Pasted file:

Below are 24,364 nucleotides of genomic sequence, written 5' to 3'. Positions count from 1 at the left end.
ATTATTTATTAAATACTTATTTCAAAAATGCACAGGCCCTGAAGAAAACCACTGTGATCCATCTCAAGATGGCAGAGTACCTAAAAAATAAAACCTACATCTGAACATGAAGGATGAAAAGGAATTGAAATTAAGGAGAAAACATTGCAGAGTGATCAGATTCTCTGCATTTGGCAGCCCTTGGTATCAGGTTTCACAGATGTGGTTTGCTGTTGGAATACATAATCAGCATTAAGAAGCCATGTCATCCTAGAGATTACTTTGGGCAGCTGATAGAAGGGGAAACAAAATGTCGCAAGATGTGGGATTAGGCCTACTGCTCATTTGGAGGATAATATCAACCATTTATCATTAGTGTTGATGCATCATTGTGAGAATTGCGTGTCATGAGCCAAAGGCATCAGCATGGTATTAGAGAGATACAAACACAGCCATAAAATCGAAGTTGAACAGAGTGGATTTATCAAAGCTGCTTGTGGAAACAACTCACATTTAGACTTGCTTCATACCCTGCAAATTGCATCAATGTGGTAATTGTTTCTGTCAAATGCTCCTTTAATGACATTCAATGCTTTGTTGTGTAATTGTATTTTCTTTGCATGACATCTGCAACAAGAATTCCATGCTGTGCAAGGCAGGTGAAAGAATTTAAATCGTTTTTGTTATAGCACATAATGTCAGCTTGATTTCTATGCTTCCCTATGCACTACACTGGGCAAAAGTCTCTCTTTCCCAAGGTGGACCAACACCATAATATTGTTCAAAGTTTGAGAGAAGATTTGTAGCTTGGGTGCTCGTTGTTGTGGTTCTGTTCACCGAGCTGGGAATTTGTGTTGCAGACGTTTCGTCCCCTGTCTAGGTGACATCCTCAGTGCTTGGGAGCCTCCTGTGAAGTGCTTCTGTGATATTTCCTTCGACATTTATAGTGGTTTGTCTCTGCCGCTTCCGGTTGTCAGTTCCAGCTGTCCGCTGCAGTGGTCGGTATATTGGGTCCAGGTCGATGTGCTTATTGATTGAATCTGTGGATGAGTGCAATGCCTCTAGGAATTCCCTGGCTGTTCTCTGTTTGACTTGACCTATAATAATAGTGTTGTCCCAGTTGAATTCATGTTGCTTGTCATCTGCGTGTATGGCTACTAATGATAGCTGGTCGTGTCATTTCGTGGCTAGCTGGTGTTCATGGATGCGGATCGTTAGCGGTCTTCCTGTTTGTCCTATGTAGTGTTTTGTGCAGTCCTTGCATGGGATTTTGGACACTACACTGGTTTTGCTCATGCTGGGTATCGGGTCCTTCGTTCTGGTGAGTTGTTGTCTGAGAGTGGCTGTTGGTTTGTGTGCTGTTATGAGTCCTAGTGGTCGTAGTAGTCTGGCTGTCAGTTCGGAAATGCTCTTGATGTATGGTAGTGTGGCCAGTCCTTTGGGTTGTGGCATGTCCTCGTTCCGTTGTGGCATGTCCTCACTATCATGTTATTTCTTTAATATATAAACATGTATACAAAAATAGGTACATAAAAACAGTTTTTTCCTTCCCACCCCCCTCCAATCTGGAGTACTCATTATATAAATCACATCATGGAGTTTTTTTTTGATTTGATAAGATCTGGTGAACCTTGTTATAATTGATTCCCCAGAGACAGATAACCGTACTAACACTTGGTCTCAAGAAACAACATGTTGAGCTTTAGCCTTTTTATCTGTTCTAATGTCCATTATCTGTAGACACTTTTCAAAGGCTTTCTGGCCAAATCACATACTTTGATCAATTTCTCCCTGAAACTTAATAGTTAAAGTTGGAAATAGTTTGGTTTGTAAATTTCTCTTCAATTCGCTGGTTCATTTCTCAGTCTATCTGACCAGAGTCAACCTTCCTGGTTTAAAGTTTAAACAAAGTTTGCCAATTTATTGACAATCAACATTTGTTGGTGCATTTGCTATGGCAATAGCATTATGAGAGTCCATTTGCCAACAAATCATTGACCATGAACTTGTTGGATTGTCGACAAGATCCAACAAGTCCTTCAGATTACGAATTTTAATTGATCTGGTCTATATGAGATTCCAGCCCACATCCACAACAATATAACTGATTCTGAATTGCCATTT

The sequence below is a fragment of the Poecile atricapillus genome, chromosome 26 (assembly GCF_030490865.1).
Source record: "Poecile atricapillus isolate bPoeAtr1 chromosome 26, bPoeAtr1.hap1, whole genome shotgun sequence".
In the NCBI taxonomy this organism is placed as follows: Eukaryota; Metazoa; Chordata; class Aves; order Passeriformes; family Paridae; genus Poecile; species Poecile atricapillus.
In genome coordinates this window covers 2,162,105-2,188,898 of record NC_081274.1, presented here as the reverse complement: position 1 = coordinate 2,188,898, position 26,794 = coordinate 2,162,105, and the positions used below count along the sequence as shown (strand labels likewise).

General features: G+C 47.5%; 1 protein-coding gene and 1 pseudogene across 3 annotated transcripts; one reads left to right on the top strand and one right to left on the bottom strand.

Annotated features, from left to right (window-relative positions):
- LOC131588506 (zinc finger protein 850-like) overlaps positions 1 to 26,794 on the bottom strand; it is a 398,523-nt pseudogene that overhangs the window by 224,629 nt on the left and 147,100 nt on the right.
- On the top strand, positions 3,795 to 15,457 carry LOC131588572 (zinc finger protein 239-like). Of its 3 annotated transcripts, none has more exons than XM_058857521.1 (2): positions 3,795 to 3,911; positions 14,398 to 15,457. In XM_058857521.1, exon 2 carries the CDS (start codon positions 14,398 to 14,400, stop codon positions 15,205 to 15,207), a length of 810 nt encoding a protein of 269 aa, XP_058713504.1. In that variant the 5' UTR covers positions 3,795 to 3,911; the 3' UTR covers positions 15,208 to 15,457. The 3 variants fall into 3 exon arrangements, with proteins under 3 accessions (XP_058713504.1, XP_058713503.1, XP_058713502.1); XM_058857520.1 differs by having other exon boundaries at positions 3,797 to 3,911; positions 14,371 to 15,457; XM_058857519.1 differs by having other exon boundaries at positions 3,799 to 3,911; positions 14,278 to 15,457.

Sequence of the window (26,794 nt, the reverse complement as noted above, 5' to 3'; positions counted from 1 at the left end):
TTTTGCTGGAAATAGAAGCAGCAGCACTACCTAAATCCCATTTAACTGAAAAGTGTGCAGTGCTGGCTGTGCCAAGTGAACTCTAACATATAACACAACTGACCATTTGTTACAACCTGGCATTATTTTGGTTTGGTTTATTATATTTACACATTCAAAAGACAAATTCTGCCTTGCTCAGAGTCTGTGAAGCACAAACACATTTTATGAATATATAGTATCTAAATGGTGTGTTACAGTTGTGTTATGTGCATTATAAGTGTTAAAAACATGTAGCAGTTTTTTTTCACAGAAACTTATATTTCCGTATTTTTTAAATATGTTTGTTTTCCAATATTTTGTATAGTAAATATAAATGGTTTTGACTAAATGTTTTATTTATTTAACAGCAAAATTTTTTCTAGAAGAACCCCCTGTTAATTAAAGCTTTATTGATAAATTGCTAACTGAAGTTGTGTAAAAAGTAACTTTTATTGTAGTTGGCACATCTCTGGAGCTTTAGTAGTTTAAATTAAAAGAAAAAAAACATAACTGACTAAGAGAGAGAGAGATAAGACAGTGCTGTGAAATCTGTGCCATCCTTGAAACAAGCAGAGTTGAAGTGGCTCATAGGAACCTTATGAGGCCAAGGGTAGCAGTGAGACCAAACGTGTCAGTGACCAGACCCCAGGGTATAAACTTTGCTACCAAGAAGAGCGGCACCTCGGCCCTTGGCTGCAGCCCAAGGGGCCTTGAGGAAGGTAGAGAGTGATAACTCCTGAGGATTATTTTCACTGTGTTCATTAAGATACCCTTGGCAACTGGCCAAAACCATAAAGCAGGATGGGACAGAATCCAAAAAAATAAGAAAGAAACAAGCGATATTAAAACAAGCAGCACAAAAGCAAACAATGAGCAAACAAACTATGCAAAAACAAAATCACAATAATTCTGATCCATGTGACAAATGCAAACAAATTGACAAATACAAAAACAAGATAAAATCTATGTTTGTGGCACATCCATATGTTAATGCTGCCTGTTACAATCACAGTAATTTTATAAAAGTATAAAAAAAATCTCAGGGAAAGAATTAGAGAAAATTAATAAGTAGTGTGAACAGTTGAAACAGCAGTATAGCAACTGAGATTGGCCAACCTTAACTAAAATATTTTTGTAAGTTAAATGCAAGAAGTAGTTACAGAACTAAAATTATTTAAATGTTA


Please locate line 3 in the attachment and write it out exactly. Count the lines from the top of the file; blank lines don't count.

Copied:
The sequence below is a fragment of the Poecile atricapillus genome, chromosome 26 (assembly GCF_030490865.1).